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The time out method really worked for me. It didn't seem like it was working for a long time, but once I decided to really be consistent with it, it was worth it. Every single time he starts biting, walk away. I walked into another room and closed the door, waited 30 seconds or so, then came back out. She started nipping again, so I walked back in. Sometimes I'd have to go in and out 10 times. It takes at least a few days, even a few weeks for the urge to play bite to be overcome by the realization that it gets them nothing. Eventually my pup got to the point where I'd start walking away, and she'd stop because she didn't want me to leave the room. Now, on the rare occasions where she gets worked up enough to nip, she nips once and then realizes she should stop, and I don't even need to remind her.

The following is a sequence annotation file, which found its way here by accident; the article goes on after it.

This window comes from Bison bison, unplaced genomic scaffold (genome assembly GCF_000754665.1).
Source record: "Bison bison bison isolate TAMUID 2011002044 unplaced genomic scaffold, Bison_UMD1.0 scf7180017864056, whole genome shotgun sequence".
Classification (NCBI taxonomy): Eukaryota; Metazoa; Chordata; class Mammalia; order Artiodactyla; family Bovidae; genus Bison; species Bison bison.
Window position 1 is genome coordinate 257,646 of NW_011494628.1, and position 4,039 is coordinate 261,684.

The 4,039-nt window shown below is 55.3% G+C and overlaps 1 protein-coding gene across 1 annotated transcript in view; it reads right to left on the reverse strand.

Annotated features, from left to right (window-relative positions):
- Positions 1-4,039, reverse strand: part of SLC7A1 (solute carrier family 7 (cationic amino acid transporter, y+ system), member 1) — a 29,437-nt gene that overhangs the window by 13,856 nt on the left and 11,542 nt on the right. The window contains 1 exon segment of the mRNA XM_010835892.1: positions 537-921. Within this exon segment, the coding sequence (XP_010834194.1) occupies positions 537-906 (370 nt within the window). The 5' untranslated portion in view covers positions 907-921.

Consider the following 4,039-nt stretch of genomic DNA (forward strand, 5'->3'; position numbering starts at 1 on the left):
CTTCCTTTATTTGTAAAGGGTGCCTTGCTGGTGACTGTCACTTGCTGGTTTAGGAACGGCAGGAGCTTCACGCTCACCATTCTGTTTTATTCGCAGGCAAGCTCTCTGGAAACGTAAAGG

The yelping noises never worked for me either. The louder I got, the more riled up she would get. A gasp noise actually ended up working best for me, but I think that was more because I began pairing a gasp with walking away. Kind of the same as a click=reward in clicker training, but a gasp=no reward instead.

Good luck. It takes a lot of patience, but you'll get through this!
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Old 08-12-2013, 12:57 PM
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Thanks! Now that I think about it, Theo will stop biting and look at me when I gasp or inhale quickly from the pain of the bite. I will try to gasp and then walk away...any suggestion for when he pulls up the kitchen mat and starts biting on that to get my attention?? Should I remove myself from the space entirely...so I don't have to see that? Maybe we should remove the mat for the time being.

For a while, this behavior was really improving, and then we introduced tugging as a means to cut down on his biting the leash (and then tugging on that). He's regressed a little bit. I know he'll eventually get the point, I just hope my ankles can take it!
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Old 08-12-2013, 01:53 PM